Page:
Obviously, the example in column 3 of table 1 is extreme. A farm would not likely reduce taxable income this much. Rather, the farm would probably sell a higher portion of the crop at harvest to raise taxable income to something closer to zero. In column 3 the farm was assumed to sell less at harvest. A farm that sold relatively more at harvest would likely purchase assets and use section 179 deductions or bonus depreciation to reduce taxable income. The point is that changes in the proportions of crops sold before and after the first of the year impact net farm profit.
Accrual accounting provides a more accurate assessment of annual farm profit than cash accounting. To compute accrual net farm income, a farm needs Schedule F information and accurate beginning and ending balance sheets. It is also important that the farm’s balance sheet is created at the same time (e.g., early January) each year.
This article examined the impact of changes in prepaid expenses and crop inventories on accrual and cash net farm income. Changes in prepaid expenses and crop inventories have a large impact on net farm profit. Farms that change their prepaid input purchase decisions and their crop marketing plans from one year to the next will increase the difference between their net farm profit and accrual net farm income. In these instances, net farm profit becomes a very inadequate measure of farm profitability.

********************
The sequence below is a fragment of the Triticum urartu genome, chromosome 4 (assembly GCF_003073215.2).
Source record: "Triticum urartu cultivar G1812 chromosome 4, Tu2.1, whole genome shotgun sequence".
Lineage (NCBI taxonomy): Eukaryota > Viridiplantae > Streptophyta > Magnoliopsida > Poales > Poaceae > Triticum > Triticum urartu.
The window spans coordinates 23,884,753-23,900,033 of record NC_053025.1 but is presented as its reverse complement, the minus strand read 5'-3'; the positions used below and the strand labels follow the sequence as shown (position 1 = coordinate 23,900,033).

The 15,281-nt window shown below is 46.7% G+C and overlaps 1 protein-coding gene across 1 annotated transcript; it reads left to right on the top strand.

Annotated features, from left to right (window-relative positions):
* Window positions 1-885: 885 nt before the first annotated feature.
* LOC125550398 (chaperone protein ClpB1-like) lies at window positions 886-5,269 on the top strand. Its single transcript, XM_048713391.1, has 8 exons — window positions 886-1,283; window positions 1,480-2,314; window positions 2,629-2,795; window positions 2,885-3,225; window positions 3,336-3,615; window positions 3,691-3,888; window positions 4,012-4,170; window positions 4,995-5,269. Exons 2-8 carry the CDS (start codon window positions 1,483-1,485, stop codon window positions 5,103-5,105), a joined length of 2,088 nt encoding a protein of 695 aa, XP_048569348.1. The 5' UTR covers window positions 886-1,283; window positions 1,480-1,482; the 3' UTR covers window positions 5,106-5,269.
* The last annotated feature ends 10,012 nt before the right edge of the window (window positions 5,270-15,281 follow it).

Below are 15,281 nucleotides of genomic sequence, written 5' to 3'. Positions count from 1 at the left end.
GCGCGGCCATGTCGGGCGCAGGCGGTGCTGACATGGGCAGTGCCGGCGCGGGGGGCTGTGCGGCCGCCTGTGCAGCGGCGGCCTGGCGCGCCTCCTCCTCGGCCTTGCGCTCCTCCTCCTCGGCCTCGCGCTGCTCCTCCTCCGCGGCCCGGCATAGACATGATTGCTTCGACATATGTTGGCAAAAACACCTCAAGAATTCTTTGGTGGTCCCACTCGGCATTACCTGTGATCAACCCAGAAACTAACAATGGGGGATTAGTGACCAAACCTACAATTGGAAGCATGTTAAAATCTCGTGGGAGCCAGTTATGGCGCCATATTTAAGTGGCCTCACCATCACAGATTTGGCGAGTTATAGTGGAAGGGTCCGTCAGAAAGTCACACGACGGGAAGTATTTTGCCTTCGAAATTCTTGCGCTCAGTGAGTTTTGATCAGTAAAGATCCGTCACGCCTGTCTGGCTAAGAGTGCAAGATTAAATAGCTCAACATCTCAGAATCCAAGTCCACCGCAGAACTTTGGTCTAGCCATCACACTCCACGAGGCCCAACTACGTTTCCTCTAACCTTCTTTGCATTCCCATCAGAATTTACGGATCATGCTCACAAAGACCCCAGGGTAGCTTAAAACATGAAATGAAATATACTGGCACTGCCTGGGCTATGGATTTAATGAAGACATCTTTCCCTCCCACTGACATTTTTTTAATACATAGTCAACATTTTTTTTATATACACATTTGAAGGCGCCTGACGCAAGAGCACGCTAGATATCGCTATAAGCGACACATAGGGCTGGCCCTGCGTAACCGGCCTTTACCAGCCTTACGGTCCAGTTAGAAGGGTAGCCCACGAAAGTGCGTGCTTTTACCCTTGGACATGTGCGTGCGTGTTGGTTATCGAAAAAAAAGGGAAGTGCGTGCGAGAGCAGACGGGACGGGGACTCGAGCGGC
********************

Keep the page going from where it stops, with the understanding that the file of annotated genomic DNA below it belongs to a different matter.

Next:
In summary, it is important for farms to compute both net farm profit and accrual net farm income. Net farm profit is used to compute tax obligations. Accrual net farm income is used to compute key financial ratios; such as the total expense ratio, operating profit margin ratio, return on assets, return on equity, and repayment measures; and to benchmark financial performance.
Farm Financial Standards Council. “Financial Guidelines for Agriculture”, January 2017. https://ffsc.org/index.php/2017/01/01/2017-financial-guidelines-available/
Kay, R.D., W.M. Edwards, and P.A. Duffy. Farm Management, Seventh Edition. New York: McGraw-Hill, 2012.